In the general field of life, travel and exploration in Texas, there are two important accounts of explorations of the Red River region, one by Dr. John Sibley, the other by Thomas Freeman, both ordered by Jefferson shortly after the Louisiana Purchase. Dr. Sibleys account of the region and of the Indian tribes of Texas which accompanies Jeffersons Message of February 19, 1806* (No. 1038), seems to be the first description of any part of Texas, in English, other than that of Pagès (No. 1027) which, even if authentic, is of little value. Thomas Freeman went up the Red River for thirty miles or so west of the present north-south boundary of Texas and Arkansas, where he was turned back by the Spaniards. His report is given in An Account of the Red River, in Louisiana, Drawn up from the Returns of Messrs. Freeman & CustusWho Explored the Same, in the Year 1806,* [Washington? 1807?] (No. 1040). Two other important narratives of travel in Texas are found in books which relate only in part to Texas. One is Zebulon Pikes An Account of Expeditions to the Sources of the MississippiAnd a Tour through the Interior Parts of New Spain,* Philadelphia, 1810 (No. 1047). The other is Josiah Greggs Commerce of the Prairies: or The Journal of a Santa Fé Trader,* New York, 1844 (No. 1502). Though Pikes day-by-day reports on his journey across Texas in 1807 and of his weeks stay in San Antonio occupies only fourteen pages, and his account of Texas in an appendix only five pages, its early date and its writer make it a foundation piece. While the Sibley narrative concerned only the Red River region, the account of Texas in the appendix to Pike is the first, in English, for Texas as a whole. Three of its maps show Texas. Greggs classic Commerce of the Prairies, with its account of his trading expedition across the Texas Panhandle, and then through El Paso to Chihuahua in 1839, is not only a narrative at first hand of travel in Texas, but it gives us also an indispensable background for the Texas Santa Fé Expedition. For the first published account of a journey in modern times across the Texas Panhandle, one should read Albert Pikes Prose Sketches and Poems,* Boston, 1834 (No. 1150). One of my favorite books on life and travel in Texas is Mrs. Holleys Texas. Observations,in a Series of Letters,* Baltimore, 1833 (No. 1135), a charming description of a journey in the lower Brazos River region in the fall of 1831. Her later 1836 Texas (No. 1207) is primarily a guide book and is of much less interest. Dealing with the same period is Dunts Reise nach Texas,* Bremen, 1834 (No. 1144), describing the life of a German farmer in Texas in the winter of 1831-1832. Still another picture of life in Texas in 1831 is by the anonymous author of A Visit to Texas,* New York, 1834 (No. 1155). The plates in this fresh and lively narrative are thought to be the earliest to show sporting scenes in the West. An interesting account of a journey across southeastern Texas in 1834, from Copano to the Rio Grande, is given in a day-by-day fashion by Ludecus in his Reise durchTexas im Jahre 1834,* Leipzig, 1837 (No. 1280). Castros narrative of leading his little band of colonists in the summer of 1844 from San Antonio to the settlement he was about to establish at Castroville, and of life there in its beginning days, published in his Le Texas en 1845,* Anvers, 1845 (No. 1570), is one of the great Texas books.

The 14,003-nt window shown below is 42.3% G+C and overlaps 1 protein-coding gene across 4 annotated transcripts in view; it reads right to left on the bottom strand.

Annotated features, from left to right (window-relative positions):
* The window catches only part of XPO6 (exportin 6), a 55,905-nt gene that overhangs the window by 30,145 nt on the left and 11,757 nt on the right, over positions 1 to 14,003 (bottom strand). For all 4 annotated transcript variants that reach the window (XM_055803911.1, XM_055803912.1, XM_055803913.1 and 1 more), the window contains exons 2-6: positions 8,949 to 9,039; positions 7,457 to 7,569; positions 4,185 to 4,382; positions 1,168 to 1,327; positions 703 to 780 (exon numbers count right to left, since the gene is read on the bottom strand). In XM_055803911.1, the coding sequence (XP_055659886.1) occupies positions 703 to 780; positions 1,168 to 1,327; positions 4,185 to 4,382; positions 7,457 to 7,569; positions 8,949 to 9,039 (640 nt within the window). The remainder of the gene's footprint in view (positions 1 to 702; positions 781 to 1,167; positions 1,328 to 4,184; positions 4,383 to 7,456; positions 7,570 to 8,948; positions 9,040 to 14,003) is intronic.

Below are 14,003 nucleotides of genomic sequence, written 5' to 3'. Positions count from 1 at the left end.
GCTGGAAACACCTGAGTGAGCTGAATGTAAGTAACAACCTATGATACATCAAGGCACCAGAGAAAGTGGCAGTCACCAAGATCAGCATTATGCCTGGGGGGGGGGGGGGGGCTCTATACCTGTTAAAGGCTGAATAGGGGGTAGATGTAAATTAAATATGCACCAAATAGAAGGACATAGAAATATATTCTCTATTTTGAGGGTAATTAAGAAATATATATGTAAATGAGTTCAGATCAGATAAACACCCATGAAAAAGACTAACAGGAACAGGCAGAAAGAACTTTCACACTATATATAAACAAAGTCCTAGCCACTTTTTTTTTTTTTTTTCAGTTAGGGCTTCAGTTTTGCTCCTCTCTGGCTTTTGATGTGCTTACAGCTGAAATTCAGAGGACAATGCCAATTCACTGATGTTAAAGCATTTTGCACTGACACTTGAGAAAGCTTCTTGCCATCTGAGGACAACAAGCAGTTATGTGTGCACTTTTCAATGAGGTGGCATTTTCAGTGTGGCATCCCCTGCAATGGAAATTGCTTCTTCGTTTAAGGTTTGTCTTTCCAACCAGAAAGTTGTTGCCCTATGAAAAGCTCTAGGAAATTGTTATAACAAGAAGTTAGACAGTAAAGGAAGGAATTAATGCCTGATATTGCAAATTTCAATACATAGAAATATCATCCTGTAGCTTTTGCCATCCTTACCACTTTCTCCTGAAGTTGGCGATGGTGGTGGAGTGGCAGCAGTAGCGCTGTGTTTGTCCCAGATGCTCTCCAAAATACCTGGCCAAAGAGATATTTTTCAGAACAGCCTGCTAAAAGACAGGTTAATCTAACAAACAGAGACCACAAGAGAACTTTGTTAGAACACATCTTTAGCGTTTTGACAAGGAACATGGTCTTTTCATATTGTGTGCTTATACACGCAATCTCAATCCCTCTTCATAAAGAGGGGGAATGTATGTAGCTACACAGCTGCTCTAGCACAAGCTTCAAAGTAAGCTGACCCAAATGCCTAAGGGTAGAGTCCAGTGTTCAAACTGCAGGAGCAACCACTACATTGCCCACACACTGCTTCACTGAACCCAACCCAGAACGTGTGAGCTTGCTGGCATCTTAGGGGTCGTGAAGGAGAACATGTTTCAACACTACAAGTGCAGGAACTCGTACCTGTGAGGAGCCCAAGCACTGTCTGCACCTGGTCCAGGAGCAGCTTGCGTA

Projects for Colonization